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Legality of State vs Federal Marijuana Laws

Isaac Alexis, M.D., AAMA, AMP-BC

Medically reviewed by

Isaac Alexis, M.D., AAMA, AMP-BC

January 17, 2019

The legality of marijuana in the United States varies from state to state and even between the state and federal level. Knowing the laws and regulations of a certain area can help keep individuals out of trouble.

The struggle between federal legal authority and state law as it pertains to the legality of marijuana is lessening. It is still illegal to use or possess marijuana according to federal law, which regulates marijuana as a Schedule 1 Controlled Substance. More recently, leniencies have emerged allowing states to decriminalize the use of marijuana as long as a legal protective framework is in place for a state to regulate the sale and use of the drug. This has caused much confusion at federal, state, and even local levels, in cases where entire cities have voted to decriminalize the drug, but do not meet the federal guidelines for this process.

Recreational And Medicinal Marijuana Legal In Which States?

Currently, Colorado, Washington, Alaska, Oregon, California, Nevada, Michigan, Maine, and Massachusetts have made the sale and distribution of marijuana for both recreational and medicinal use legal, with other states pending. States like Colorado have a Marijuana Enforcement Division, which is an industry regulating the body, issuing business licenses, enforcing mandates, and designing legislation and rules to maintain industry transparency. Those who pass inspection and backgrounds checks and go through a proper licensing procedure may grow and disperse marijuana legally.

To maintain a level of public safety surrounding the sale and use of the drug, marijuana growers and distributors report on everything from the strain of cannabis grown to how it was grown to where it is dispensed. Inspections are also implemented to ensure guidelines are being followed.

In Oregon, an amendment to laws regulating sale and distribution of marijuana has just been restricted further in an effort to deter the sale of cannabis to the black market. Growers are now limited to 12 plants within urban residential zones, 48 plants outside these zones, and some existing growers may be permitted to maintain a larger inventory to serve existing customers.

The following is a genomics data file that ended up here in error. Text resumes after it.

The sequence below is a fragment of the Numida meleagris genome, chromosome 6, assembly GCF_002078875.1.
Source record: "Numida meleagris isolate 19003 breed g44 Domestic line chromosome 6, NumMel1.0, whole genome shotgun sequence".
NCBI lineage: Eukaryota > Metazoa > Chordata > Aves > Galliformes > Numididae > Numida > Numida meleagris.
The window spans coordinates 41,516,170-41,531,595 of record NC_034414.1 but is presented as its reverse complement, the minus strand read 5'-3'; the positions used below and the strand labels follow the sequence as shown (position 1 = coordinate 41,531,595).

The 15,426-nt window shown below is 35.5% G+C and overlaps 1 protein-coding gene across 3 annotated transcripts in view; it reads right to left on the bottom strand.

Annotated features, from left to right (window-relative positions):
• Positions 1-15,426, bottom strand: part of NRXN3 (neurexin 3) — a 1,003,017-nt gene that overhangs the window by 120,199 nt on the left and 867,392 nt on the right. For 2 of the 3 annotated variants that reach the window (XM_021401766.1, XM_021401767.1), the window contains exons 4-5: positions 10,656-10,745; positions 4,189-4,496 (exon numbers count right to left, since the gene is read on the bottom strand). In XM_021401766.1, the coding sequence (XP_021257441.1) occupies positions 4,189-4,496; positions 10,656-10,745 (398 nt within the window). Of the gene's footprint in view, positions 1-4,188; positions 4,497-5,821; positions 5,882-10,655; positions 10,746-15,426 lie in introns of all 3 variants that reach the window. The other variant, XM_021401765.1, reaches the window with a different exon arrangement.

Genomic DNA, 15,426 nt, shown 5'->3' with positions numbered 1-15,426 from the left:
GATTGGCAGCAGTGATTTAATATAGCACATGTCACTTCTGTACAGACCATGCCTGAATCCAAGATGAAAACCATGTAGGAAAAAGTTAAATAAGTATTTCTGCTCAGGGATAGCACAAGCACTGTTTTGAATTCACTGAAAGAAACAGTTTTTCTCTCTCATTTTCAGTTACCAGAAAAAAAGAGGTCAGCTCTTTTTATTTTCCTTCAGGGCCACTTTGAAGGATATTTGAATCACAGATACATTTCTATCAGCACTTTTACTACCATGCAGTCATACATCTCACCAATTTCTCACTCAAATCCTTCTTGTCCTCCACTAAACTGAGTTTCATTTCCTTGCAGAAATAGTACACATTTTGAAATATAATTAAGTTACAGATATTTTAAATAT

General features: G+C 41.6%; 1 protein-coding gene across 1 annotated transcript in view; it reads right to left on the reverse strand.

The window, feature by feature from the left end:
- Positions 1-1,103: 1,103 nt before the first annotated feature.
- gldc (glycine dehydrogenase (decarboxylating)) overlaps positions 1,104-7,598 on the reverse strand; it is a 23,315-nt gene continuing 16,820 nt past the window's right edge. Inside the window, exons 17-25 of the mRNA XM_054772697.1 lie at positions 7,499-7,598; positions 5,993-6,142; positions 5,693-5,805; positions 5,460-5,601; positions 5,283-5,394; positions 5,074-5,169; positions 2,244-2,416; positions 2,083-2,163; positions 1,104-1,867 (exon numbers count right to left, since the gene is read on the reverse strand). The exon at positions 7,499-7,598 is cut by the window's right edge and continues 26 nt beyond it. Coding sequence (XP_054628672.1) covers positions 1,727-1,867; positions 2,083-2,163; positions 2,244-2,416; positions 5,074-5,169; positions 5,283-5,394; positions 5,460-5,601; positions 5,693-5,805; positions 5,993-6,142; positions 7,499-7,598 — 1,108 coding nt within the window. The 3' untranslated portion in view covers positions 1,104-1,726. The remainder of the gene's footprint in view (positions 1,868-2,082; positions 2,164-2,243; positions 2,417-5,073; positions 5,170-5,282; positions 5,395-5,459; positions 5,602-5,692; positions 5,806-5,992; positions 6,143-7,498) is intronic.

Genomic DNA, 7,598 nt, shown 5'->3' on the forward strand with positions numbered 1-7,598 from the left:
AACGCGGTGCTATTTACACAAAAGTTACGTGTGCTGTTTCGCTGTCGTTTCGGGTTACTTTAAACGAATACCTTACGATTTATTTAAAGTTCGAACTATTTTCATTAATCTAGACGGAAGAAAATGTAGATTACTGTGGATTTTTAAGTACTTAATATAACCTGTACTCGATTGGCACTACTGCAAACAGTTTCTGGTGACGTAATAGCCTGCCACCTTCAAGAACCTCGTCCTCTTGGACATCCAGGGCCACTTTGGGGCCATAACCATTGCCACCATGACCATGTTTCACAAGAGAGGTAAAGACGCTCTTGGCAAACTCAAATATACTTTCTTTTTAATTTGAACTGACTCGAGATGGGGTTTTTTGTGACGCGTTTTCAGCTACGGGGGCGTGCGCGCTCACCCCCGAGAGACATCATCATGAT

There’s a significant difference between legalization of marijuana and decriminalization of the drug. Some states have legalized medical marijuana, but the sale of the drug outside of this use is illegal. Instead, these states are eliminating criminalization for possession or use of the drug. And even in states where the drug is legal, guidelines and state law must be followed, or legal consequences will be enforced.

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Decriminalization Laws

Decriminalization means the removal of the legal prosecution for those found in possession of marijuana. Several states have decriminalized use or possession of marijuana, but this does not imply it is legal to grow and distribute the substance. In these states, it may be legal to grow medical marijuana for dispensaries, but not legal to sell marijuana outside of those limitations.

The following states have decriminalized marijuana: Nebraska, Ohio, North Carolina, and Mississippi.

Legalized Medical Marijuana

The states of California, Nevada, Arizona, New Mexico, Montana, Wisconsin, Iowa, Missouri, Illinois, Michigan, New York, Vermont, New Hampshire, Massachusetts, Connecticut, Rhode Island, Maine, New Jersey, Delaware, and Maryland permit the regulated growing, sales, and distribution of medical marijuana.

Medical marijuana is cannabis used for the treatment of disease or disease symptoms. It is used most often to reduce nausea or improve appetite, especially for patients undergoing chemotherapy, used in pain management, and as an antispasmodic used to control muscle contractions relating to diseases like multiple sclerosis. Medical cannabis may also be used to treat insomnia and reduce anxiety, though some strains may increase feelings of paranoia.

Addiction Risk With Marijuana

Though marijuana is still classified as a Schedule 1 substance, meaning the drug has a high potential for abuse, no accepted medical use, and there are no safety measures of use in place. Though the drug has remained under this classification since the 1970s, today it is used both medically and recreationally, and legally, under some of the states mentioned earlier.

The addiction risk with marijuana depends a lot on the level of THC a person is ingesting and at what regular duration of use. The marijuana sold for recreational purposes today contains 3-5 percent more THC, the psychoactive component to marijuana than it did in the middle of the last century. This means more of the psychoactive component is in your system and it can increase your risk of addiction.

Short-Term Side Effects Of Marijuana

Euphoria is one short-term side effect of marijuana, but there are a host of other symptoms a person may experience with the use of the drug. These include:

  • Paranoia
  • Altered sense of time
  • Mood changes
  • Delayed physical movement
  • Lack of coordination
  • Memory loss
  • Impaired thinking

While some of these side effects may seem minimal, they can result in larger consequences, especially if someone chooses to drive while under the influence of the drug.

Long-Term Use Or Abuse Of Marijuana

Someone who has been using or abusing marijuana for an extended period of time will face a greater challenge retaining new memories, impaired cognitive functioning, apathy, reduced blood flow to the brain, lung-related ailments, and may experience more significant paranoia, anxiety, depression, and even hallucinations.

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